Keep in mind although we’ll see more channel options with the 5GHz band, it generally offers shorter useful ranges as the 5GHz signals don’t penetrate obstructions as well as 2.4GHz signals. Plus with 802.11ac, the higher Quadrature Amplitude (QAM) rate—which helps increase the data rates—is very sensitive to signal strength and interference; thus requiring a great signal in order to get the great rates.

Upgrading Existing Infrastructure

When looking to deploy 802.11ac in an existing network, consider the existing infrastructure. Ensure your router, switches, and other network components can handle the higher data rates and other technical aspects. For instance, most 802.11ac APs will require support of the higher-power 802.3at Power-over-Ethernet (PoE) standard if you plan to use PoE to power your APs.

Interoperability

Although 802.11ac is supposed to be compatible with the previous wireless standards, current 802.11ac APs and clients from different vendors may not work well together. The Wi-Fi Alliance just recently started testing 802.11ac products, so consider waiting for products that will be Wi-Fi Certified.

Consider Support for Future Updates

When choosing an 802.11ac solution, consider the vendors support for future updates/upgrades. This is especially important for the APs since the 802.11ac standard is not fully finalized and upgrading the APs on a larger network would require significant resources. Check with the vendor if Draft 802.11ac products could later be upgraded to the finalized standard by firmware upgrades. Or consider modular APs that could run 802.11n for now that are upgradable later with an 802.11ac module.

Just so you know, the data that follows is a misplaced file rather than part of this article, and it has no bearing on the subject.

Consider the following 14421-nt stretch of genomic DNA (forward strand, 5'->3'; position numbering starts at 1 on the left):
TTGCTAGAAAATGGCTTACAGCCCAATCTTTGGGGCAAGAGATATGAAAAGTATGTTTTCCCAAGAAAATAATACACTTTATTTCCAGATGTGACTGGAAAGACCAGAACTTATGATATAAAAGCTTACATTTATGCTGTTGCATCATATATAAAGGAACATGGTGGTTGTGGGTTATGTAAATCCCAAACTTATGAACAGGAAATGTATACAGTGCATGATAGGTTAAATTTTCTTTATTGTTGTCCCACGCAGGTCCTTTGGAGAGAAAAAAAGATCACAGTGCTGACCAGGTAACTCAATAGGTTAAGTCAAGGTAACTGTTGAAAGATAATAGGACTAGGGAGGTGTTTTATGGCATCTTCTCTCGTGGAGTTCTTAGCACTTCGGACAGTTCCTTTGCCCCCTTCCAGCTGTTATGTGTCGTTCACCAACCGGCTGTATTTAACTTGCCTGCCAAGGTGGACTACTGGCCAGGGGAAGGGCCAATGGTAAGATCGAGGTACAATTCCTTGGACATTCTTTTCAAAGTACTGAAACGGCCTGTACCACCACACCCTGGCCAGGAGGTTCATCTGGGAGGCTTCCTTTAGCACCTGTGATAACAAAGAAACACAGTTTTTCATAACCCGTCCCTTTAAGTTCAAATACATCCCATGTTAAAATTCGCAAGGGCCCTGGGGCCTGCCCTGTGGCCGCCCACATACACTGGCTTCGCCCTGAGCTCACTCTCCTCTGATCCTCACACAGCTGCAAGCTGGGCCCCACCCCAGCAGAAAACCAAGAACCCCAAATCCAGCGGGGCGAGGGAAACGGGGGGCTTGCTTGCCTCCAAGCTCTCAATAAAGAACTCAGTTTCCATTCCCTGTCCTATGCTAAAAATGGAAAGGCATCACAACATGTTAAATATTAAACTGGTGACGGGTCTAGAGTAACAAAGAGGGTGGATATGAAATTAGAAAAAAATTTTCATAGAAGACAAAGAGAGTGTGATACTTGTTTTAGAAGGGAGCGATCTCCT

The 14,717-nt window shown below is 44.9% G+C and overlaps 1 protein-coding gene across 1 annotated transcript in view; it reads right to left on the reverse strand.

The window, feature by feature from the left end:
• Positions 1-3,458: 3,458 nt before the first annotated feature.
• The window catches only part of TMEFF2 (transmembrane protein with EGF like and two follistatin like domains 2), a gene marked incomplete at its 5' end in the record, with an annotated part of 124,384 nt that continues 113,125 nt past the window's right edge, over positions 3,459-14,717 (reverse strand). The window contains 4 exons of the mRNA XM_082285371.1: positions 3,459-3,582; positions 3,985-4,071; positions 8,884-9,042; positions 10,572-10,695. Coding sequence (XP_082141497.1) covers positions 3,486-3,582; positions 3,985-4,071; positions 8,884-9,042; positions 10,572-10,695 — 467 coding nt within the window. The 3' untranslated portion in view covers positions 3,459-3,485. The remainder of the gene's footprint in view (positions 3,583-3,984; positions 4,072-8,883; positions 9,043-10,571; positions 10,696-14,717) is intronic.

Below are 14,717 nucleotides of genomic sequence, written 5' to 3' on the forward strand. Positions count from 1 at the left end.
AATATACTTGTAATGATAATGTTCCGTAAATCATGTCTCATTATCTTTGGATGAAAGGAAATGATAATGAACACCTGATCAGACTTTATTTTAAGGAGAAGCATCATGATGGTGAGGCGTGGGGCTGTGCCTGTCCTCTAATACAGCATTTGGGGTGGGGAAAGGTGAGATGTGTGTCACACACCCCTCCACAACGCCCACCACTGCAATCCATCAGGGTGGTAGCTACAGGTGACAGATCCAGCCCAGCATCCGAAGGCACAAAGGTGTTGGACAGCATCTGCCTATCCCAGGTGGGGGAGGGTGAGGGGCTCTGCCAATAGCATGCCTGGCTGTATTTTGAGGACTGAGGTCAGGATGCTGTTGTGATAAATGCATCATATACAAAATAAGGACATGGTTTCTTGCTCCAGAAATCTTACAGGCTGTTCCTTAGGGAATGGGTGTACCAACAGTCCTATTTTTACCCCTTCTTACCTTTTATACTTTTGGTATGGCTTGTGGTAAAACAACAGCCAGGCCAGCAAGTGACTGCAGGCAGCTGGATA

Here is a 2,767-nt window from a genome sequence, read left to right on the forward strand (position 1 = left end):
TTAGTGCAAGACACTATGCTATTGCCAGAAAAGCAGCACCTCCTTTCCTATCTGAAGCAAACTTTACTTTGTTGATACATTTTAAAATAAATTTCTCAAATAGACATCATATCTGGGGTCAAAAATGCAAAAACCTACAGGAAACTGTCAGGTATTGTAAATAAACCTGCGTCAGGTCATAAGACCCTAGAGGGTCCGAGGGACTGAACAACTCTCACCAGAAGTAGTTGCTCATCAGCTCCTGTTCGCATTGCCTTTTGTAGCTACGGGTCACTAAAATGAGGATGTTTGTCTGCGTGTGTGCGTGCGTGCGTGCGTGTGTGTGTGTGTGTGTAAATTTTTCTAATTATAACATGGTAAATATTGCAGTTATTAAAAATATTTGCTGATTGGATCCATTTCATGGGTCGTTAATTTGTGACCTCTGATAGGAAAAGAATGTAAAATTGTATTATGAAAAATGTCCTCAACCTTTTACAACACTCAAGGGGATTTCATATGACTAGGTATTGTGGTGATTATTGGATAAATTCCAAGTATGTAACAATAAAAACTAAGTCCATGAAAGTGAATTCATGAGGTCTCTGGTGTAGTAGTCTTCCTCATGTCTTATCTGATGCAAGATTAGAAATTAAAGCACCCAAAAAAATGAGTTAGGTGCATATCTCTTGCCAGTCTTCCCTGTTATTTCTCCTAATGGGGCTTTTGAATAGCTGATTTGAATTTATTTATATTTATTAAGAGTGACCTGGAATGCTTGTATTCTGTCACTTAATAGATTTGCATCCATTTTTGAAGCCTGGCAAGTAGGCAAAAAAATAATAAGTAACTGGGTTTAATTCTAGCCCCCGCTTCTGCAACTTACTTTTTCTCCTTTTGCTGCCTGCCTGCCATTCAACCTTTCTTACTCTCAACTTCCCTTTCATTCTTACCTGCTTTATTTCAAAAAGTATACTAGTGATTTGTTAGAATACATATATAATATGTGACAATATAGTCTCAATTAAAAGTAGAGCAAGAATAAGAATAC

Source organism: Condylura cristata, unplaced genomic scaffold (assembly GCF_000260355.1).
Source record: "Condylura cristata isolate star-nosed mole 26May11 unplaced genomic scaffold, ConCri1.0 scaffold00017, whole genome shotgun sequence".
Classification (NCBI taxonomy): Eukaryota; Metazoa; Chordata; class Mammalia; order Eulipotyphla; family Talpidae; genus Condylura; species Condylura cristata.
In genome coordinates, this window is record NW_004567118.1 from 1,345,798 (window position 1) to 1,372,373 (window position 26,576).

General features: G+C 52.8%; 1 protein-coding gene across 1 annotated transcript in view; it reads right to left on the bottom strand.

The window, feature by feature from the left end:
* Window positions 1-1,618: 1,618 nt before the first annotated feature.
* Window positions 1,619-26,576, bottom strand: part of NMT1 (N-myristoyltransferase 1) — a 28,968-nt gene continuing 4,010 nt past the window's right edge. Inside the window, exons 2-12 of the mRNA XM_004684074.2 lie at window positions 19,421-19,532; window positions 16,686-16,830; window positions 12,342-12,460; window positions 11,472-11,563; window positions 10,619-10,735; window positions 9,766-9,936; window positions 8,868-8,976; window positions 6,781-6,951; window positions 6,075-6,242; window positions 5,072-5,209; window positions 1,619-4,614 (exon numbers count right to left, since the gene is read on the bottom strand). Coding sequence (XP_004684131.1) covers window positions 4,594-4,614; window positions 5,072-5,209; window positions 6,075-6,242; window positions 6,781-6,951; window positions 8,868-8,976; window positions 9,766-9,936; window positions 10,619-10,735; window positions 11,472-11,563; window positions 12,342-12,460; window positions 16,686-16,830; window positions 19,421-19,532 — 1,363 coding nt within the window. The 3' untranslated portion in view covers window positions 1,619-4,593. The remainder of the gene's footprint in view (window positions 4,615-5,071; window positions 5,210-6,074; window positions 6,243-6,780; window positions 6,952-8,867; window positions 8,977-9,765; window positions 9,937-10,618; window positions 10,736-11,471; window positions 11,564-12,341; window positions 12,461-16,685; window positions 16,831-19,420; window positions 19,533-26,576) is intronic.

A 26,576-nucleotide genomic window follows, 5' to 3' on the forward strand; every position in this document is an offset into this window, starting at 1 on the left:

USB 3.0 Support for Clients

Keep in mind for end-users using USB 802.11ac adapters, it’s best that the PC or laptop support USB version 3.0. The maximum data rates of USB 2.0 is 480 Mbps while 802.11ac has maximum data rates of 1,300 Mbps or more, thus using a USB 2.0 wireless adapter or plugging into a USB 2.0 port can cause a bottleneck and reduce the throughput of the 802.11ac connection. USB 3.0 supports up to 5,000 Mbps, providing a high enough data rate to fully take advantage of the high data rates of 802.11ac.

Summary

Remember, when looking for 802.11ac APs and clients consider those that are Wi-Fi Certified for best chances of interoperability. Before deploying, evaluate your existing infrastructure to see if it will support the higher data rates and new technologies like 802.3at PoE.

We choosing 802.11ac products, consider the amount of streams they can handle. The more streams, the faster the connection. And when using USB wireless adapters, it’s best that the PC or laptop supports USB 3.0 to get the maximum data rates of 802.11ac.

Consider if and how the APs will be upgradable in the future when the final 802.11ac standard is released. And when configuring your APs, keep in mind that to get the higher data rates you need to set larger channel-widths.